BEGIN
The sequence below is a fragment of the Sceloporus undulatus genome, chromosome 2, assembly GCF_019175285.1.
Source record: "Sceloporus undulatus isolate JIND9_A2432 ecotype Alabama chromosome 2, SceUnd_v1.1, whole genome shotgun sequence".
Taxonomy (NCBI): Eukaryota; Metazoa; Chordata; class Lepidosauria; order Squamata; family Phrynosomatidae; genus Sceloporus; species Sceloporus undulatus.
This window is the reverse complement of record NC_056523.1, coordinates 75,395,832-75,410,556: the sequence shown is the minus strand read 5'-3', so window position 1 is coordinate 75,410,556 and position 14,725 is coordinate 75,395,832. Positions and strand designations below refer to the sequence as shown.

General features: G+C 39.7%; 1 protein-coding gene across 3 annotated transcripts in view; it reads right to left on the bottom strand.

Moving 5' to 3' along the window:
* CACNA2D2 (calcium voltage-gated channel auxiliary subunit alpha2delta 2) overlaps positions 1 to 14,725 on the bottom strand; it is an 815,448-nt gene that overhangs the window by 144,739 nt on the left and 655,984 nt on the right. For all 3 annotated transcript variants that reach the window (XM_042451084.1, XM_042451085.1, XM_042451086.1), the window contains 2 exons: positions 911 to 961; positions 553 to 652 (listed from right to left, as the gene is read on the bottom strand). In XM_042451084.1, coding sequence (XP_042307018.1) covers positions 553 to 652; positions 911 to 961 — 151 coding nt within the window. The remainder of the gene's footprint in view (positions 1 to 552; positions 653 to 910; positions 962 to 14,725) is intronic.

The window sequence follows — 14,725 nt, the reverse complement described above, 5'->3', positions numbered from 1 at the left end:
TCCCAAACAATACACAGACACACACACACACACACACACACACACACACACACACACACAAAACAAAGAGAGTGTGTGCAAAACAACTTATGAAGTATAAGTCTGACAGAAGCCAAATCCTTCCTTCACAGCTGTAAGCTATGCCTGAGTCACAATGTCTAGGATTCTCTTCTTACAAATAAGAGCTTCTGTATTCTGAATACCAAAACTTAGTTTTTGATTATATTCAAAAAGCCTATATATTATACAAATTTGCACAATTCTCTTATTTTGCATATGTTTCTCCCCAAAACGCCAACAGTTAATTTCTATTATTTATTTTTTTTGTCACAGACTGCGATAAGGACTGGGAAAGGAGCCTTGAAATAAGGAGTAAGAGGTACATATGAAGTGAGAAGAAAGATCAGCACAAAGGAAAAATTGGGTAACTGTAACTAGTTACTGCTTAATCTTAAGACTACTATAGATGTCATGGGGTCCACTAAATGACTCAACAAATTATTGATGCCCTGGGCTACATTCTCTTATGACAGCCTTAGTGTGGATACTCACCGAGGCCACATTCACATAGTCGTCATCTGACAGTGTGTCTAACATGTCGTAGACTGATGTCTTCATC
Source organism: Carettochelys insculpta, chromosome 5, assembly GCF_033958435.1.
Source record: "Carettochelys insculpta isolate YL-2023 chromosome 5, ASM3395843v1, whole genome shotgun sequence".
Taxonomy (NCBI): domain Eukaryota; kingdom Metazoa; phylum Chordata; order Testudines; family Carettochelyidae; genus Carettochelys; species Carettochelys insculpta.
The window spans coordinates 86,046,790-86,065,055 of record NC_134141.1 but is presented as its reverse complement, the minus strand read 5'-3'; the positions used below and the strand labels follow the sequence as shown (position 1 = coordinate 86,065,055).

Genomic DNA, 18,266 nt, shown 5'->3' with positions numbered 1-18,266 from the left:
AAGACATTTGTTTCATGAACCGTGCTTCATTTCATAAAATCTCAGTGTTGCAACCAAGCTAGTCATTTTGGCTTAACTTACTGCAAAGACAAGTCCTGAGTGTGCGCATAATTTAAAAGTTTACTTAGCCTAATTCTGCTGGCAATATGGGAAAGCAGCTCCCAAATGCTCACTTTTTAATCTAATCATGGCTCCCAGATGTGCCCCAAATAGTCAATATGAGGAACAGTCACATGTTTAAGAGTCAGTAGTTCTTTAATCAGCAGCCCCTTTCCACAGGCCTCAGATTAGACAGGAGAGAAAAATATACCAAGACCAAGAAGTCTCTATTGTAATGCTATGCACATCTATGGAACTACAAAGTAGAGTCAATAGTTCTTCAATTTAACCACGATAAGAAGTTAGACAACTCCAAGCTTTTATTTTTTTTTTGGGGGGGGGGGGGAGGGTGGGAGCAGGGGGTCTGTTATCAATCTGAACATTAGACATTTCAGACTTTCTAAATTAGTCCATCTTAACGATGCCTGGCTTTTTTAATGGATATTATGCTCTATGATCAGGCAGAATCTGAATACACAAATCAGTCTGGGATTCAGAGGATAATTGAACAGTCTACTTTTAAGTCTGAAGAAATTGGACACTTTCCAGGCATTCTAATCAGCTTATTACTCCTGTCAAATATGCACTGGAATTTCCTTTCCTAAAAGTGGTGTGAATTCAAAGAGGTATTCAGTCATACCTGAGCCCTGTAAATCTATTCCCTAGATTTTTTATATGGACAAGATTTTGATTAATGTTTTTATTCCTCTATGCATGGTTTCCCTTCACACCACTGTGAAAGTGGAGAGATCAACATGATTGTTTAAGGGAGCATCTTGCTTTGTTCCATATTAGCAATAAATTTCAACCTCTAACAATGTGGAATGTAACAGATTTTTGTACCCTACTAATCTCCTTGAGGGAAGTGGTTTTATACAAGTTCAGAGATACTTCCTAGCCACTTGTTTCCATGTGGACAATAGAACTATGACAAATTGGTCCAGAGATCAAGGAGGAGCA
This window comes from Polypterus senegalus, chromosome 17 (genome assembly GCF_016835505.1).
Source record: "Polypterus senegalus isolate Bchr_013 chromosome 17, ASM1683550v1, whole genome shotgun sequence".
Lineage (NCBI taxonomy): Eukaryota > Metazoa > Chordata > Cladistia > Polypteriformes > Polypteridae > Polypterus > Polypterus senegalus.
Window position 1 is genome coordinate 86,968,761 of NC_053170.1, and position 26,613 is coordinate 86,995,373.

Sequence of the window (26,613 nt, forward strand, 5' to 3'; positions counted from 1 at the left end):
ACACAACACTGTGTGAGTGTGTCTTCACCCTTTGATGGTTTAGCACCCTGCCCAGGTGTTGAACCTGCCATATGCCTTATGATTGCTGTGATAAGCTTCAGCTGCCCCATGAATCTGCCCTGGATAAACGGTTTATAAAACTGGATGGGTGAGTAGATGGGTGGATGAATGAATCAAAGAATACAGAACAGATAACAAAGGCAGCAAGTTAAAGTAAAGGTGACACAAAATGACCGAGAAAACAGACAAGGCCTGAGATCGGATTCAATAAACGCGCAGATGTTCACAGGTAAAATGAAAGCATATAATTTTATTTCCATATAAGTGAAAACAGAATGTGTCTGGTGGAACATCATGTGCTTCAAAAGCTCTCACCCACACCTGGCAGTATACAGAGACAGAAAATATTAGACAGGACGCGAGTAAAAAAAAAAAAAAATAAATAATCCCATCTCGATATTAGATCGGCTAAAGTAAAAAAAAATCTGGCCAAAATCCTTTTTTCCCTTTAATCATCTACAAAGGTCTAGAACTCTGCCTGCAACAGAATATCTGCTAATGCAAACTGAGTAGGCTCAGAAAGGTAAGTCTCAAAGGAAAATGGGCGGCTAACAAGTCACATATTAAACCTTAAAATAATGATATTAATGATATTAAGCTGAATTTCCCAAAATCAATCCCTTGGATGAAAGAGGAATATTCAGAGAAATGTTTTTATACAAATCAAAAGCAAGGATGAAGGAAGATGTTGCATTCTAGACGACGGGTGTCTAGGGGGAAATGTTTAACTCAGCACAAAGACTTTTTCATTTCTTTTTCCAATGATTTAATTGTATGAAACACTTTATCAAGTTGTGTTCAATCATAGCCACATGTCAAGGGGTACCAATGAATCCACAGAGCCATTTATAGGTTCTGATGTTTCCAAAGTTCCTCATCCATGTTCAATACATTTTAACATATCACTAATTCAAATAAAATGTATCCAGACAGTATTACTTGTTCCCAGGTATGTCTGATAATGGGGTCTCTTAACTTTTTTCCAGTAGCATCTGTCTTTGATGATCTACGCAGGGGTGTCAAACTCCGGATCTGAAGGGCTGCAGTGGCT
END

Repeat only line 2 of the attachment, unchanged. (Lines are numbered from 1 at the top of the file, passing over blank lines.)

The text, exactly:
Source record: "Sceloporus undulatus isolate JIND9_A2432 ecotype Alabama chromosome 2, SceUnd_v1.1, whole genome shotgun sequence".